L.A. County sheriff’s monitor defends value, wants contract renewed
One of the longtime civilian monitors for the Los Angeles County Sheriff’s Department defended his work Wednesday and said he should have his contract with the county renewed.
Merrick Bobb’s statements come a day after the new inspector general for the Sheriff’s Department recommended the Board of Supervisors cut Bobb’s contract, concluding that he and the agency’s other monitor had limited success in helping the troubled department.
In his letter to the board, Inspector General Max Huntsman said that over the years, Bobb had provided an “invaluable” outside perspective but in recent years his “influence has waned” and he had “little direct relationship with the department.”
On Wednesday, Bobb said he wanted to continue to monitor the Sheriff’s Department for the county, saying he would even be open to working under Huntsman.
He said he respects Huntsman, but disagrees that his own impact has waned. He pointed out that a number of the reforms implemented after the department’s inmate abuse scandal were ones he had recommended over the years.
Bobb said the fact that many of those reforms were initially ignored was not a sign of diminishing clout.
“That doesn’t mean my influence has waned. That means my influence was very substantial,” he said. “Those are recommendations I made. It got done and it got done in substantial part because of me and my relationship with the department.”
He cited a number of past achievements, including highlighting problems with racially biased policing in the Antelope Valley before federal authorities did, and pushing the department to create a mentorship program for deputies showing signs of problem behavior.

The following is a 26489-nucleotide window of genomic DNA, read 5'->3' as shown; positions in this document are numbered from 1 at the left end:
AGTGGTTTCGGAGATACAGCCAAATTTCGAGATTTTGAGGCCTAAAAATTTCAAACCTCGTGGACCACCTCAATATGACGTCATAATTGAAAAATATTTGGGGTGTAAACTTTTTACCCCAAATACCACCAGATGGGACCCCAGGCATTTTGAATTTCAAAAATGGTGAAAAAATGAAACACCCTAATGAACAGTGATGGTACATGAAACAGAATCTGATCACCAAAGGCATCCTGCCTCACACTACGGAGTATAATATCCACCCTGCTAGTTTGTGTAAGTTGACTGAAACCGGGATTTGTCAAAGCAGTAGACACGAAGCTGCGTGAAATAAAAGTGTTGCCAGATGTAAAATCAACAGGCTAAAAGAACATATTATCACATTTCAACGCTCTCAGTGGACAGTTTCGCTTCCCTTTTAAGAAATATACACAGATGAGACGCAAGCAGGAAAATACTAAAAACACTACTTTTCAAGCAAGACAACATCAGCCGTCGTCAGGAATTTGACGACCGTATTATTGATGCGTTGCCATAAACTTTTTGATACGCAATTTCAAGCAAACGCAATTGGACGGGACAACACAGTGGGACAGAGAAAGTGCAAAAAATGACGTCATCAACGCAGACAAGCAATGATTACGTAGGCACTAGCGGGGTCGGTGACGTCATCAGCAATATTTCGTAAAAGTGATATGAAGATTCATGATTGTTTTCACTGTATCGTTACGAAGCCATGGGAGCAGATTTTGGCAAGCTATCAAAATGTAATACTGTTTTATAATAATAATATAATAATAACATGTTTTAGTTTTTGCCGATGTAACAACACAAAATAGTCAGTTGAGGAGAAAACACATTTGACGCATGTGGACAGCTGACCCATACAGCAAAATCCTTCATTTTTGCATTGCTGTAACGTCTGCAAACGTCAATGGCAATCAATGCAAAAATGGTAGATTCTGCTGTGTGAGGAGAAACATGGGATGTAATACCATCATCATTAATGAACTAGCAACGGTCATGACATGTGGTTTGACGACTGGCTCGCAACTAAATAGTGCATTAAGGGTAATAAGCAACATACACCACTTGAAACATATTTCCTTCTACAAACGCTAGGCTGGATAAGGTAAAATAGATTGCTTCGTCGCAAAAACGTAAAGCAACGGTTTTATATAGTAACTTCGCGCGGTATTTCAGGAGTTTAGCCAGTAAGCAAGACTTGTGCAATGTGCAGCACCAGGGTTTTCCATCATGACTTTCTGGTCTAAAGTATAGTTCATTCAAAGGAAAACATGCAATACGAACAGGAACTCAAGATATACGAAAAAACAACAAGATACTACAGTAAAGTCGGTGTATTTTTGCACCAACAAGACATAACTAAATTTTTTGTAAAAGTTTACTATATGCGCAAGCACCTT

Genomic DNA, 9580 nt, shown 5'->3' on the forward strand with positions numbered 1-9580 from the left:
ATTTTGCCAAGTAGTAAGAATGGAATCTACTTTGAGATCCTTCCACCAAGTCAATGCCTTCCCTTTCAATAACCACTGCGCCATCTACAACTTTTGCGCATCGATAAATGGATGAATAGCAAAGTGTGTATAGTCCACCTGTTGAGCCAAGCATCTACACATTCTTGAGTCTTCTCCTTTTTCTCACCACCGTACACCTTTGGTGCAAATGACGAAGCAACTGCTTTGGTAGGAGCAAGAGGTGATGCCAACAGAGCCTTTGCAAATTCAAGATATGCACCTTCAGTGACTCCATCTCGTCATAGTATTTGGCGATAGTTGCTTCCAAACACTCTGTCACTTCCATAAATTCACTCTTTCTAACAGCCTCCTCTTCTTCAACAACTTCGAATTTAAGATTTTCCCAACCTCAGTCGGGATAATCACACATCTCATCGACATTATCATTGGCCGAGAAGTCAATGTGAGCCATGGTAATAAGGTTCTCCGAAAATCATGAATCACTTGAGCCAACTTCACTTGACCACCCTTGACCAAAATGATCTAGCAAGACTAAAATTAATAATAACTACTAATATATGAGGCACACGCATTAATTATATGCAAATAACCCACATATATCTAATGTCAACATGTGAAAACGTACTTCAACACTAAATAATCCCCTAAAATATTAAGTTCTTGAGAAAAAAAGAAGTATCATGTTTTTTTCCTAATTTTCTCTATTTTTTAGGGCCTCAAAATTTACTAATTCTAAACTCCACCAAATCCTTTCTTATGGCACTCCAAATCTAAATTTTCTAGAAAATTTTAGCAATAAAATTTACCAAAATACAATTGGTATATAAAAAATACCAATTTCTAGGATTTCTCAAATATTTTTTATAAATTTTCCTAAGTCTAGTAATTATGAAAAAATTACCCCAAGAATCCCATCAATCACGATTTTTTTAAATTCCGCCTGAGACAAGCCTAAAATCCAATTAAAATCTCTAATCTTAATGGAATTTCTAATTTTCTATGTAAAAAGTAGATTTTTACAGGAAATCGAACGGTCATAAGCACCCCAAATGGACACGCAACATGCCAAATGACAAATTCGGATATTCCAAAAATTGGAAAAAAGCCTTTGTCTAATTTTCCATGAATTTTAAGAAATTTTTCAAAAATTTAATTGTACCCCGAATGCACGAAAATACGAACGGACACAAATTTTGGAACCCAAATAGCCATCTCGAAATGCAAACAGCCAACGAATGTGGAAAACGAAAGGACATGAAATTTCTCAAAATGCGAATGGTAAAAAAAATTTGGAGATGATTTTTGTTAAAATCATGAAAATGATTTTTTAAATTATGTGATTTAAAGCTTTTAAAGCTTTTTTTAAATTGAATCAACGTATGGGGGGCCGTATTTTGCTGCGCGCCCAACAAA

Bobb has been with the county for more than two decades and said his last contract, which ends in June, paid roughly $167,000 for six months.
If the Board of Supervisors accepts Huntsman’s recommendations, it would mark the end of relationships with Bobb and Michael Gennaco, the head of the Office of Independent Review. Gennaco declined to say whether he wants to continue working with the county.
Huntsman said limited resources and structural problems undermined their success.
He said he had no plans to hire Bobb or Gennaco into his budding organization. The Sheriff’s Department, he said, would benefit from having one cohesive monitoring operation — in which staffers with various specialties share information and work together.
The creation of an inspector general’s office was recommended by a blue-ribbon commission created by the county after the sheriff’s jail abuse scandal.
Amid that scandal and others, Bobb and Gennaco came under scrutiny. The question was how such serious problems could have festered under their watch.
The commission’s investigators found that neither of the two monitors regularly analyzed data that tracked violent encounters between deputies and inmates, or examined how the department handled inmate complaints. And when the watchdogs did uncover major problems in the jails, the investigators found, the Sheriff’s Department failed to carry out some of the recommended reforms.
Huntsman’s organization will be made up of more than 20 staffers and is still in the hiring phase.
The county is also still determining what kind of authority Huntsman will have. State law grants county sheriffs significant autonomy, so much of Huntsman’s success will likely hinge on how much access the sheriff is willing to give him.
Huntsman will report to the Board of Supervisors, who can get rid of him at any time with a majority vote. He said most of his work will consist of audits and reports, but that under some circumstances he might launch investigations into misconduct. He would then present his findings, and the sheriff would have a final say on what kind of discipline, if any, is meted out. Huntsman said he does not expect to do any criminal probes.
Huntsman acknowledged that theoretically the sheriff could limit his access. Under the current political climate, however, in which reform is being demanded, he said he expects to get nearly unfettered access to personnel records and other sensitive documents.
Because of state police secrecy laws, however, he said much of the details from those kinds of records would be kept out of public reports.
The stories shaping California
Get up to speed with our Essential California newsletter, sent six days a week.
You may occasionally receive promotional content from the Los Angeles Times.